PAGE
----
That the Black Lung Benefits Act's retroactive aspects pass constitutional due process muster was resolved by the Supreme Court in its landmark Turner Elkhorn decision. There, the Court rejected an argument that the Act as a whole violated due process because it imposed retroactive liability on coal mine operators. The Court later summarized its holding:

In [Turner Elkhorn], we sustained a statute requiring coal mine operators to compensate former employees disabled by pneumoconiosis, even though the operators had never contracted for such liability, and the employees involved had long since terminated their connection with the industry. We said: "[O]ur cases are clear that legislation readjusting rights and burdens is not unlawful solely because it upsets otherwise settled expectations. . . . This is true even though the effect of the legislation is to impose a new duty or liability based on past acts." Id., at 15-16, 96 S.Ct., 2892-2893 (citations omitted).

Connolly v. Pension Benefit Guaranty Corp., 475 U.S. 211, 223 (1986). The Turner Elkhorn Court held that the BLBA was "justified as a rational measure to spread the costs of the employees' disabilities to those who benefited from the fruits of their labor." Turner Elkhorn, 428 U.S. at 18.

    The Sixth Circuit followed the same course in sustaining a due process challenge to a later-enacted presumption – section 411(c)(5), 30 U.S.C. § 921(c)(5), enacted in 1978 – which provided a rebuttable presumption of entitlement to the survivors of any miner who had worked in the mines for at least 25 years before June 30, 1971 and died before March 1, 1978. The court noted that "the rational purpose [of the presumption] is compensating survivors of deceased miners for the injury that the miners suffered because of black lung disability." North America Coal Corp. v. Campbell, 748 F.2d 1124, 1128 (6th Cir. 1984). The court concluded that "because retroactive application of this statute operates only to make mine operators responsible for compensating the families of employees injured by their conditions of employment we cannot find that it is particularly harsh and oppressive." Id.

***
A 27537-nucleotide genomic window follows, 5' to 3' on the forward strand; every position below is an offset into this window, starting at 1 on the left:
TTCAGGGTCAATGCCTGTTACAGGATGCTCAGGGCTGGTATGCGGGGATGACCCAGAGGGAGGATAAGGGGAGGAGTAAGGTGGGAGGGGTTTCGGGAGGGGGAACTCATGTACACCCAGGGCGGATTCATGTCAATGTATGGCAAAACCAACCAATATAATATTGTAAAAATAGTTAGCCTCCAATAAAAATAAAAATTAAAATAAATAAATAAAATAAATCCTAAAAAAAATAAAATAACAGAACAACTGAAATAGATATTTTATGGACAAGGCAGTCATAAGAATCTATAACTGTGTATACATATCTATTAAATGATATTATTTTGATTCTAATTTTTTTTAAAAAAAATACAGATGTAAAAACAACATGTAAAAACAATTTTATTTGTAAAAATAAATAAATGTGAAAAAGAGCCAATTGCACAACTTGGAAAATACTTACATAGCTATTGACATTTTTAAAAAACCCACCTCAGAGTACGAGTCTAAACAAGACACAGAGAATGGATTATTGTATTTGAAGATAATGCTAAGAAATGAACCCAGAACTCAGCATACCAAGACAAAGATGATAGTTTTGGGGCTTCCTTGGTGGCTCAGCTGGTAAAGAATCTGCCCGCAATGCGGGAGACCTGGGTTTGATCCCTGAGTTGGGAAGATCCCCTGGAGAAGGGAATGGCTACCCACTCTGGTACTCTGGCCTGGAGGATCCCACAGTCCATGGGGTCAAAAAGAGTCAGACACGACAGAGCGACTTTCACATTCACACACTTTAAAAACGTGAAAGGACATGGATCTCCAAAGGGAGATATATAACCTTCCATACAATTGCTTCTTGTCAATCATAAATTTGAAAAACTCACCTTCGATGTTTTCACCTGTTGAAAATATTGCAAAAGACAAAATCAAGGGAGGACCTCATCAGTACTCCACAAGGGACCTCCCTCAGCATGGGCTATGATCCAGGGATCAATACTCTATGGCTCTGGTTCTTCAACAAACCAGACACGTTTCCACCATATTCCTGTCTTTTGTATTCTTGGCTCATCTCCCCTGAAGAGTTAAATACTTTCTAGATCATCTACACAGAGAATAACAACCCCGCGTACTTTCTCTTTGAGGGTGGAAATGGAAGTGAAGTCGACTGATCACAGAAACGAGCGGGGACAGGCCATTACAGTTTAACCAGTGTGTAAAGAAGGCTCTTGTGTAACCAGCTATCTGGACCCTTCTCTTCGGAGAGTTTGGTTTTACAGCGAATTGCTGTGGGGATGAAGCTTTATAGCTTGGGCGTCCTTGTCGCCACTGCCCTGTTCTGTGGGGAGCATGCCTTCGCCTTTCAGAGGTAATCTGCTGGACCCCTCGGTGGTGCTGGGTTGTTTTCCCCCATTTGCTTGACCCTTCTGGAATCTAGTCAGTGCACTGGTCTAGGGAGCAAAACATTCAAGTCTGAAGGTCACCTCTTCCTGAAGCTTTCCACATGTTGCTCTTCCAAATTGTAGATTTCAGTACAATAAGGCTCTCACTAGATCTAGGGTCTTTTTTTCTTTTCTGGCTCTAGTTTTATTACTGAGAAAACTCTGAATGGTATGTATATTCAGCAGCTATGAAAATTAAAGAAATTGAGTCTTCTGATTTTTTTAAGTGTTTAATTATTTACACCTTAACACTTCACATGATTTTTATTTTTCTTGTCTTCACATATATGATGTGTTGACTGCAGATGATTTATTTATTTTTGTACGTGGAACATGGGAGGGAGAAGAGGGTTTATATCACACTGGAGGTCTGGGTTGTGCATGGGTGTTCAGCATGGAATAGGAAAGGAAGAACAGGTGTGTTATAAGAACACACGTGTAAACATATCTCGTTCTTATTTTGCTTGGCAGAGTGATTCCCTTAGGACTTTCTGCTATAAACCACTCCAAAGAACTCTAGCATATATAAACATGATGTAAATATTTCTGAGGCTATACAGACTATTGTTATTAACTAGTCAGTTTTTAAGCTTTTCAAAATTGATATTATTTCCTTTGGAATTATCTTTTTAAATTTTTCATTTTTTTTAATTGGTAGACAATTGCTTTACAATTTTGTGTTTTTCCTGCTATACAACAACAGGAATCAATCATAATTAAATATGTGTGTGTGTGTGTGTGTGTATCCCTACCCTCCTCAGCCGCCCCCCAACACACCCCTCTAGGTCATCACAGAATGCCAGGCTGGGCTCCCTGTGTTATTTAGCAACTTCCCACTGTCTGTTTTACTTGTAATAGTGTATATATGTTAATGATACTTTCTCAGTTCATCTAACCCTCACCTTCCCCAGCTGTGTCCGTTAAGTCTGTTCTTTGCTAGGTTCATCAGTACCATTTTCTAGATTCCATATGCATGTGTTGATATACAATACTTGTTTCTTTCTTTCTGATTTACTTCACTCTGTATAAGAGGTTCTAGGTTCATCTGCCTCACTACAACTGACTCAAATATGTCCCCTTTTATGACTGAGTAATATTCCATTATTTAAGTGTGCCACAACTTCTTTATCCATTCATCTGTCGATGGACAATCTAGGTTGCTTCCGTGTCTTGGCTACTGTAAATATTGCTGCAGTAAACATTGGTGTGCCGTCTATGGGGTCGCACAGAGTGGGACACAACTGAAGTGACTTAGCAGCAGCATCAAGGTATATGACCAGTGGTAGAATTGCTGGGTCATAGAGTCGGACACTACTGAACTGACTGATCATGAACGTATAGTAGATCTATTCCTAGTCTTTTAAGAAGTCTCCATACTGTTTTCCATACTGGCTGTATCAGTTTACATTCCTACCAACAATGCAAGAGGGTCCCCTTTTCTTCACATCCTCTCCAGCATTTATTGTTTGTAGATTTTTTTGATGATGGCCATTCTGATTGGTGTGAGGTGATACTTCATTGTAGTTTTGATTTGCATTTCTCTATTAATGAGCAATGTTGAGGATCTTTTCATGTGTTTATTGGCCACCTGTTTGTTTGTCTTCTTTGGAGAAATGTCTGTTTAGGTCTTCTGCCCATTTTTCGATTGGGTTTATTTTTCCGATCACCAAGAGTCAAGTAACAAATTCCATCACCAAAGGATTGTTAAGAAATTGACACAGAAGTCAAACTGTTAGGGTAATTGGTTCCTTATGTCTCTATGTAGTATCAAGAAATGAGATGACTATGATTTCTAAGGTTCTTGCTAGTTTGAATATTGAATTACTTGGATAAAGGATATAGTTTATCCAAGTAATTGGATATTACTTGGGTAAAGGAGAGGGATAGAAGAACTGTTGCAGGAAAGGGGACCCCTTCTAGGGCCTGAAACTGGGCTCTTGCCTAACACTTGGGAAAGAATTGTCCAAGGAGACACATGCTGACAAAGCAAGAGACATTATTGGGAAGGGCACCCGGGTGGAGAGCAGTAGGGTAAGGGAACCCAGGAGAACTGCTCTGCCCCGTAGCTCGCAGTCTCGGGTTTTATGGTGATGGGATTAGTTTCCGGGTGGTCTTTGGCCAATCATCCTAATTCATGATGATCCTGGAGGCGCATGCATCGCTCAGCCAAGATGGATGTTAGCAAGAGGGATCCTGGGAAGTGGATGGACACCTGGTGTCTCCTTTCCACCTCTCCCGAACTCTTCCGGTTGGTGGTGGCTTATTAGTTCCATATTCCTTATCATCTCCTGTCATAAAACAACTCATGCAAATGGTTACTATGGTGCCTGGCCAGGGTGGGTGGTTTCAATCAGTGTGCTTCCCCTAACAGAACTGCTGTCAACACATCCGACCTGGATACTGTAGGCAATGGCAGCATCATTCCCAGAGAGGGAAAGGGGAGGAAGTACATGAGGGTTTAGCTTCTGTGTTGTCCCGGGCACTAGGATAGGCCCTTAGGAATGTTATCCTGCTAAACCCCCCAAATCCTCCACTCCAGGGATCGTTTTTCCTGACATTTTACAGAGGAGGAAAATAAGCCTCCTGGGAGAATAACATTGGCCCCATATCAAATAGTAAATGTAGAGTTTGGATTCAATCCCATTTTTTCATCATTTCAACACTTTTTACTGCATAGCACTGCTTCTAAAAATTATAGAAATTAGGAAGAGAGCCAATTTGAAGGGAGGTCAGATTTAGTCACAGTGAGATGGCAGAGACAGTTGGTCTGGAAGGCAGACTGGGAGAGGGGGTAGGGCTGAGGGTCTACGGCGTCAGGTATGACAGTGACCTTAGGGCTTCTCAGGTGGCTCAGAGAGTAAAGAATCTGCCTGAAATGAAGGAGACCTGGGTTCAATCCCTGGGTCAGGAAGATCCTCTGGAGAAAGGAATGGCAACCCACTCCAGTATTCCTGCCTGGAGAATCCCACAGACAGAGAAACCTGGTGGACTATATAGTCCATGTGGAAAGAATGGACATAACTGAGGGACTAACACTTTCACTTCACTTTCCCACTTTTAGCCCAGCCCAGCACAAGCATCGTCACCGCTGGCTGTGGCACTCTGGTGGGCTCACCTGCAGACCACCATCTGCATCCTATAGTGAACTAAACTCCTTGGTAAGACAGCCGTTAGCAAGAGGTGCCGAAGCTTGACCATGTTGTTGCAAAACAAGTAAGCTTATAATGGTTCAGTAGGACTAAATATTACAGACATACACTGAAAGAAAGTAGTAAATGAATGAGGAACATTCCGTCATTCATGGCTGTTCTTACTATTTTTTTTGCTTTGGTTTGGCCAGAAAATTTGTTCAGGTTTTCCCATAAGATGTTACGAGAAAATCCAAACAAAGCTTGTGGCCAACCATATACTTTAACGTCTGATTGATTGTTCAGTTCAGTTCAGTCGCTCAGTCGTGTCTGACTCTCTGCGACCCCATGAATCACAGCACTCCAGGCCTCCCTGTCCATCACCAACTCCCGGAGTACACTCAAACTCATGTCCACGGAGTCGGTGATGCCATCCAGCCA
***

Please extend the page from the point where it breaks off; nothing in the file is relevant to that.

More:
Consol ignores this precedent and attempts to meet its heavy burden merely by suggesting that Congress had no clear reason for choosing January 1, 2005 as the starting date for claims affected by the amendments. But Consol's quibble over Congress' choice of a starting date does not prove that Congress did not have a rational legislative purpose. For this reason alone, Consol has failed to meet its burden.

    Congress' rationale for applying the 2010 PPACA amendments retroactively is both apparent and logical. In remarks made two days after the passage of the PPACA, amendment sponsor Senator Byrd emphasized that the amendments are intended to help compensate deserving miners and survivors whose claims were pending: "[Section 1556] will also benefit all of the claimants who have recently filed a claim, are awaiting or appealing a decision or order, or who are in the midst of trying to determine whether to seek a modification of a recent order" and will help "ensure that claimants get a fair shake as they try to gain access to those benefits that have been so hard won." 156 Cong. Rec. S2083-84 (daily ed. March 25, 2010) (statement of Sen. Byrd). U.S. Representative Nick Rahall, II offered nearly identical bills in recent sessions – see, e.g., Black Lung Benefits Survivors Equity Act of 2009, H.R. 1010, 111th Cong. (2009); Black Lung Benefits Survivors Equity Act of 2007, H.R. 1123, 110th Cong. (2007); Black Lung Benefits Survivors Equity Act of 2005, H.R. 300, 109th Cong. (2005) – and explained that the bills were intended to remedy "a dual and inequitable standard governing the basis by which a miner or his widow is entitled to benefits under the Act. . . . [because section 411(c)(4)] does not apply to post-1981 Act claimants." 149 Cong. Rec. E875 (daily ed. May 6, 2003); 148 Cong. Rec. E536 (daily ed. April 16, 2002). Thus, the rational purpose for applying amended section 411(c)(4) retroactively is to erase a dual and inequitable standard for both miners and their survivors.

    Even had Congress not discussed the purpose of section 1556 of the PPACA, it is enough that a rational basis exists: